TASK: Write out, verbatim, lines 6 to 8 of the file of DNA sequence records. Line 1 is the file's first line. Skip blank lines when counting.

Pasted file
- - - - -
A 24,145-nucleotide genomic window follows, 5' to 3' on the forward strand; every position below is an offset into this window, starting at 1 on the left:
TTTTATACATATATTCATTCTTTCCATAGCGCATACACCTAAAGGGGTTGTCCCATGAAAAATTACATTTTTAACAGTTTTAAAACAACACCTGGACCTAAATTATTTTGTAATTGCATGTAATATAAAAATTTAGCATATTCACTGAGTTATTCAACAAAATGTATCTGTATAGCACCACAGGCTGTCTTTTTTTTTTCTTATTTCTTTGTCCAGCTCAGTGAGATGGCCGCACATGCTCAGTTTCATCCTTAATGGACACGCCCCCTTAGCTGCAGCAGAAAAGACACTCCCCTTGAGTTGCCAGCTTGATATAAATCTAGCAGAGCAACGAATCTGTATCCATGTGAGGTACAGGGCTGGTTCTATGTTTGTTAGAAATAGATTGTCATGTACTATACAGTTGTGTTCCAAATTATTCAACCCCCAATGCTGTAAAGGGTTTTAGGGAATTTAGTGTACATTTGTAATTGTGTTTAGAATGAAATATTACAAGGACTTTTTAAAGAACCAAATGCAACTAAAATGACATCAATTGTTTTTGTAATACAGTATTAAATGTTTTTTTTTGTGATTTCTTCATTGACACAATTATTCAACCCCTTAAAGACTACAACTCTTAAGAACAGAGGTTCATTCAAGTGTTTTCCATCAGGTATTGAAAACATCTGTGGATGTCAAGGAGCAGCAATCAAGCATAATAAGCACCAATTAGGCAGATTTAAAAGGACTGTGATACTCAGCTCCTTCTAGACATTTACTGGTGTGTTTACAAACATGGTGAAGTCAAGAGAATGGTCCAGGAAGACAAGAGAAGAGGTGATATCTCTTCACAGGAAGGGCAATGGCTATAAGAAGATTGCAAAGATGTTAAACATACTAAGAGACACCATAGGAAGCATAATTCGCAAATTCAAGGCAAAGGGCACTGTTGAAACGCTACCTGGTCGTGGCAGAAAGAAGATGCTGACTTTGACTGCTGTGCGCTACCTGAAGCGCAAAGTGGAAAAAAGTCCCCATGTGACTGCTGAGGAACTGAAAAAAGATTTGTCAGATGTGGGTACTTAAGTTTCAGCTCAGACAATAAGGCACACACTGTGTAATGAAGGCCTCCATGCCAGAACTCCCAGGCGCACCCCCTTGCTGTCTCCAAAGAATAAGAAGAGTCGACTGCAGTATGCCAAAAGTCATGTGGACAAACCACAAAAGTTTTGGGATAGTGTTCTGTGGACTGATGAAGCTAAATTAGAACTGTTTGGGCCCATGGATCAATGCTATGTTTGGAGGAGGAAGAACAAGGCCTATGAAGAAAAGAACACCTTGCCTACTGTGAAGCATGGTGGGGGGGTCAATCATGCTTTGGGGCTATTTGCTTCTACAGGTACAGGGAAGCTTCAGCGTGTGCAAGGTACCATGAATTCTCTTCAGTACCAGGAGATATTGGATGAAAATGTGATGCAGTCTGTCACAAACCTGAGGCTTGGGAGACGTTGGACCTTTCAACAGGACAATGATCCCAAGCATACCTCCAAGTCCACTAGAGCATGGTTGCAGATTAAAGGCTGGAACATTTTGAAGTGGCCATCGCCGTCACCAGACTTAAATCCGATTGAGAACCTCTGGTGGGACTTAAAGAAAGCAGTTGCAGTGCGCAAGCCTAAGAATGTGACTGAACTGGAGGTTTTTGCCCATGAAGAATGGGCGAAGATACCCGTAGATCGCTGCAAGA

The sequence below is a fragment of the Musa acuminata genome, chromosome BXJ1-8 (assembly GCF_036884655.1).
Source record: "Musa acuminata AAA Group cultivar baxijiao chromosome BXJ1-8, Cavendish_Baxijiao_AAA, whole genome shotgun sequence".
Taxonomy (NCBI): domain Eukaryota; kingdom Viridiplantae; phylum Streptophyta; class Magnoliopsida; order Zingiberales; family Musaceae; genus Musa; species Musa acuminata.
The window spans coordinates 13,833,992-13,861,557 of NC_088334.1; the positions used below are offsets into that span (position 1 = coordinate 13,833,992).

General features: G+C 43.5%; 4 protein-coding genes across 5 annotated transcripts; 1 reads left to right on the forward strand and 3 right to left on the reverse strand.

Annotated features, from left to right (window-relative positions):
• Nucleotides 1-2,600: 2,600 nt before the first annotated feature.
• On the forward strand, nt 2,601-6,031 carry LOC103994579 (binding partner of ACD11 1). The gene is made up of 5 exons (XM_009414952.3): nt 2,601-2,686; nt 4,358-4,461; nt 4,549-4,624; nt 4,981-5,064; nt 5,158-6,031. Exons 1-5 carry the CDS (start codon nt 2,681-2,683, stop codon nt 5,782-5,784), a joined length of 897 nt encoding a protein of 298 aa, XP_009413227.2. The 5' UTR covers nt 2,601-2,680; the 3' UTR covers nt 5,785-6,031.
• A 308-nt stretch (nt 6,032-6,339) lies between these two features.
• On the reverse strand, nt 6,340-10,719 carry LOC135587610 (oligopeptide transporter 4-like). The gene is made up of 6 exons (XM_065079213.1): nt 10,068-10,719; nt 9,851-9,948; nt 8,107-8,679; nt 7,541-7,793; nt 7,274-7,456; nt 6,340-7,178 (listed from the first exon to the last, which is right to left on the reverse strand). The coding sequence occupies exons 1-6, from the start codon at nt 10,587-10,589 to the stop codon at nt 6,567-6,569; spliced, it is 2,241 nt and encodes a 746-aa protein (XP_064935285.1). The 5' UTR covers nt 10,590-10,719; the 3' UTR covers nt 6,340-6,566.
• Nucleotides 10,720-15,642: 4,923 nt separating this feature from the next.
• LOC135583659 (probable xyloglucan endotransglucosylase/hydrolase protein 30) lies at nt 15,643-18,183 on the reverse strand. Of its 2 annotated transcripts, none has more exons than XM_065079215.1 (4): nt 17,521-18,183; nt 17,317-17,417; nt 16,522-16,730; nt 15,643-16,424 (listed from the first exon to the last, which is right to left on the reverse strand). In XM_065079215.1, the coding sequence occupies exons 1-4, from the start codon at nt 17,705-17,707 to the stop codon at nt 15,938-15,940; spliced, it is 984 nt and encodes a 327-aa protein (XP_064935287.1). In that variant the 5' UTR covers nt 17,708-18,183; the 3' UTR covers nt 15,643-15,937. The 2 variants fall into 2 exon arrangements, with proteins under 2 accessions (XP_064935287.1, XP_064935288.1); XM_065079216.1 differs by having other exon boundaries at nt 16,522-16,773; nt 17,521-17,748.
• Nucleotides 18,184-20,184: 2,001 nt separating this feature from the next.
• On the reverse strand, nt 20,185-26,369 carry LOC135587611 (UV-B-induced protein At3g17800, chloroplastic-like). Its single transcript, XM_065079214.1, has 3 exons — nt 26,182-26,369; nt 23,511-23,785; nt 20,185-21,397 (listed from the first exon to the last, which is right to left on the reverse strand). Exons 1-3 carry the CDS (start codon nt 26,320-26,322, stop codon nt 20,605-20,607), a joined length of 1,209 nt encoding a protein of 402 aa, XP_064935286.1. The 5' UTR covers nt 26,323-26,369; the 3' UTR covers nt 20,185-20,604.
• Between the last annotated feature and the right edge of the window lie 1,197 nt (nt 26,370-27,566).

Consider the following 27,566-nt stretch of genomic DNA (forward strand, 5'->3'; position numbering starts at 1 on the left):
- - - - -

The window spans coordinates 13,833,992-13,861,557 of NC_088334.1; the positions used below are offsets into that span (position 1 = coordinate 13,833,992).

General features: G+C 43.5%; 4 protein-coding genes across 5 annotated transcripts; 1 reads left to right on the forward strand and 3 right to left on the reverse strand.

Annotated features, from left to right (window-relative positions):